Coronavirus (COVID-19) Update

You can continue to place orders via phone, email or online. We are still shipping from some locations. Thank you for understanding.

For more information see our Coronavirus (COVID-19) protocol.

866-328-5018   Mon-Fri 8:30 - 4:30 EST

Free Quote: Email | 866-328-5018 (M-F 8:30-4:30 EST)

Call: 866-328-5018 | Free Quote

 

The Fence Post

Gabions...More Design Ideas

August 20, 2019 | by Joe Morrell

If you've got the creative notions, we've got the mesh.

Standard or Custom Orders

Welded from heavy 11 gauge wire, typical gabion mesh has 3" x 3" openings, with Galvanized After Weld mesh as the standard--protecting against rust while offering a long life. In coastal or saline environments, a tough coating of PVC is recommended to offset corrosion and this, together with the galvanization, offers double protection. Also available: panels for assembling gabion baskets, with a standard set of dimensions being 3' x 3' x 6' or a larger set can be ordered in lengths of 9' and 12'.

It's very possible that your project may require a different set of specifications--gabion mesh can be customized and special ordered.

At Louis Page, we love the ingenuity applied to the design of gabions and the endless variety of uses for them, whether it's for walls, casual seating, embankments or planters, the list goes on. The sturdiness and style make these small or great feats of engineering an enhancement to whatever surroundings they inhabit. 

Use Gabions also for:

  • erosion control
  • bank stabilization
  • channel linings
  • weirs 

Shop Gabions

gabion drawing filled with rocks

Read More

Topics: vinyl coated wire, gabion, galvanized after, GAW, wire gauges

Understanding Wire Gauges Used In Welded Wire & Woven Wire Mesh & Fence

January 15, 2019 | by Duncan Page

micrometer measures wire gauges

 

The Definition of Wire Gauge

Merriam-Webster's Online Dictionary defines wire gauge as any of various systems consisting of a series of standard sizes used in describing the diameter of wire.

It all starts with heavy coils of large diameter wire called rod made in a rolling mill. The rod is then shipped to a wire manufacturing mill. To make the wire used in wire fence and mesh, single strands are "drawn" through a series of increasingly smaller dies or plates and reduced to a specific gauge/diameter. The gauge is determined by the wire's final use - single strand wire, welded wire mesh or woven wire fence. Heating of the wire is not required in the drawing process.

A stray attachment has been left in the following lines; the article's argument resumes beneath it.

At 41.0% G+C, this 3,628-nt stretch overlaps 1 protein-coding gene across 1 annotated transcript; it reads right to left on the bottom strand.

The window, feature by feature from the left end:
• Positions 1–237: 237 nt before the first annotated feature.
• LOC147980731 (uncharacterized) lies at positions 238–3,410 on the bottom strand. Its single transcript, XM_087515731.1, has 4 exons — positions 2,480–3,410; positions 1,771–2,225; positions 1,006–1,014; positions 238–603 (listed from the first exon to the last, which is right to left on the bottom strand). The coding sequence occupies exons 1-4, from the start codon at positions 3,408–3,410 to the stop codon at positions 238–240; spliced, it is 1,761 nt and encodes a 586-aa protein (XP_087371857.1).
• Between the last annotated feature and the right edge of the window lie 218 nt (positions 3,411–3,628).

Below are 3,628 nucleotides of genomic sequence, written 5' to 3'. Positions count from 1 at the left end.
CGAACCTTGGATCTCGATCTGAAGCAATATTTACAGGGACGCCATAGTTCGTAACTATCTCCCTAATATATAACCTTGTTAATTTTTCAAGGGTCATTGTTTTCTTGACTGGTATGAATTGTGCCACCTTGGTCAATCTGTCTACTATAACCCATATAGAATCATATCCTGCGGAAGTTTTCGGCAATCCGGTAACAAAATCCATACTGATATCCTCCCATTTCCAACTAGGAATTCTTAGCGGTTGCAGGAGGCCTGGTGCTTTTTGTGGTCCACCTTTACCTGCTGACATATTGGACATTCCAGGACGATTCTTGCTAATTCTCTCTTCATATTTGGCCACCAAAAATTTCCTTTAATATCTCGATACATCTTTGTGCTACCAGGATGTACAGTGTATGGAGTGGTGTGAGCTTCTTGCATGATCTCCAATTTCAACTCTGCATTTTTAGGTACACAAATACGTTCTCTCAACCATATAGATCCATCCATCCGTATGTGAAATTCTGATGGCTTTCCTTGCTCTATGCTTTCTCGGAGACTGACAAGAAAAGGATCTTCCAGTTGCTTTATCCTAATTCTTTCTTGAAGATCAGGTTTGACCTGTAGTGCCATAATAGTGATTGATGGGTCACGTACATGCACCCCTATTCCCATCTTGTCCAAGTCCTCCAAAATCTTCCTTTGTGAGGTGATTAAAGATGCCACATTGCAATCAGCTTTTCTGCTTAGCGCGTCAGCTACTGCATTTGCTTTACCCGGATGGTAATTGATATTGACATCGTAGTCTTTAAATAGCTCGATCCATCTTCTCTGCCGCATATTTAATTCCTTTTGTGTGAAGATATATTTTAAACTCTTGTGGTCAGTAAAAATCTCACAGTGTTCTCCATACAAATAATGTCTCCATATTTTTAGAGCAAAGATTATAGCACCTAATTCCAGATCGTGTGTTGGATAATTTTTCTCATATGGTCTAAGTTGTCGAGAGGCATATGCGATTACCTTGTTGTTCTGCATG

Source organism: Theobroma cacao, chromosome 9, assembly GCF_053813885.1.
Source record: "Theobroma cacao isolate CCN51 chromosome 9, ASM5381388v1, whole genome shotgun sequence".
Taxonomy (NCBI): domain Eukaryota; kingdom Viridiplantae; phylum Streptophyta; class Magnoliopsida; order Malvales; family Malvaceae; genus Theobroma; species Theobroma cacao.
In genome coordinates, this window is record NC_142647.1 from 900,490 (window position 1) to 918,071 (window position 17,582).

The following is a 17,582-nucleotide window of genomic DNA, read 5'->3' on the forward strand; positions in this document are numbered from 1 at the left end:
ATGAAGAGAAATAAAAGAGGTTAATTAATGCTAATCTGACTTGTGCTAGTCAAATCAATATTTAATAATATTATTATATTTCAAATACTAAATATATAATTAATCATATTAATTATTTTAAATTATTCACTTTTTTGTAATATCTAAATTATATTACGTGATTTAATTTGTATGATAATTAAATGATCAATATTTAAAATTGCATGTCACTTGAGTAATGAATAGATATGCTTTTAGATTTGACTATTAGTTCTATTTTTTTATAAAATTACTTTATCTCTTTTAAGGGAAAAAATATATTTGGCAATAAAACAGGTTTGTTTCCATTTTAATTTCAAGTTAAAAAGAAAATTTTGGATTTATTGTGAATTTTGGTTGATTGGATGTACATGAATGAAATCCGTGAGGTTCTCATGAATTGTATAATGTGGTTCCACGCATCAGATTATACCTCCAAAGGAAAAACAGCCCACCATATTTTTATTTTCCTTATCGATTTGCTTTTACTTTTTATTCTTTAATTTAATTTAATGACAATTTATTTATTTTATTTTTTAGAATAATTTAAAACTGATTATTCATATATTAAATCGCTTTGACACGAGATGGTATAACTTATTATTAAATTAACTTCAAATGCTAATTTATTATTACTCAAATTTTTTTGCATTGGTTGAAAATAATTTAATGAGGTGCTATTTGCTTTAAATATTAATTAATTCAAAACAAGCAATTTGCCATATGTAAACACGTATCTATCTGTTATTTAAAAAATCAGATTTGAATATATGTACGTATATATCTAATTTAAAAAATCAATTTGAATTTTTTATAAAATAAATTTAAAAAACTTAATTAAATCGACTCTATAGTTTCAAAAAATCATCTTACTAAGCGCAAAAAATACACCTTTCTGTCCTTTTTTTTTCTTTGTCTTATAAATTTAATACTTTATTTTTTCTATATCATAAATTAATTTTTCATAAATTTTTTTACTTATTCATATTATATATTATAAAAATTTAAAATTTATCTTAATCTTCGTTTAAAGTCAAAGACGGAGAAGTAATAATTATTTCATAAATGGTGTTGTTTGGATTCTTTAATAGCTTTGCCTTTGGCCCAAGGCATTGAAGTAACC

Wire Gauges Over Time

There have been several different gauge designations since this process was introduced. Numbers have been used to designate wire diameter since 1735. They originally referred to the number of draws used in the process. The first draw was called 1 gauge, the second 2 gauge, the third 3 gauge, on down to the final draw of the thinnest wire being made. This is why thick wires have a lower gauge number than thin wires. 9 gauge wire is thicker than 14 gauge because it requires fewer "draws" than 14 gauge.

The Birmingham Wire Gauge, also known as the Stubs Iron Wire Gauge, was originally developed in early 19th-century England as a means of standardizing gauge sizes. It has been used in a medical setting (needles) since the early 20th century. In 1855, Brown and Sharpe established a formula-based progression of 39 steps - from 1 gauge through 40 gauge. This is now known as the American Wire Gauge and is used extensively in the United States.

Common Wire Gauges

The following values show in inches the most common gauges of wires used in welded and woven wire mesh and fence:

  •  8.5 gauge - 0.155 inch
  •  9 gauge - 0.1483 inch
  • 10.5 gauge - 0.128 inch
  • 11 gauge - 0.1205 inch
  • 12.5 gauge - 0.099 inch
  • 14 gauge - 0.080 inch
  • 16 gauge - 0.0625 inch
  • 18 gauge - 0.0475 inch
  • 20 gauge - 0.0348 inch
  • 21 gauge - 0.0317 inch
  • 23 gauge - 0.0258 inch
  • 27 gauge - 0.0173 inch

There are many different combinations of wire gauge and mesh size manufactured. You can select the right product for the requirements of your project.

 

Shop Online at https://shop.louispage.com/

Read More

Topics: welded wire mesh, woven wire, wire gauges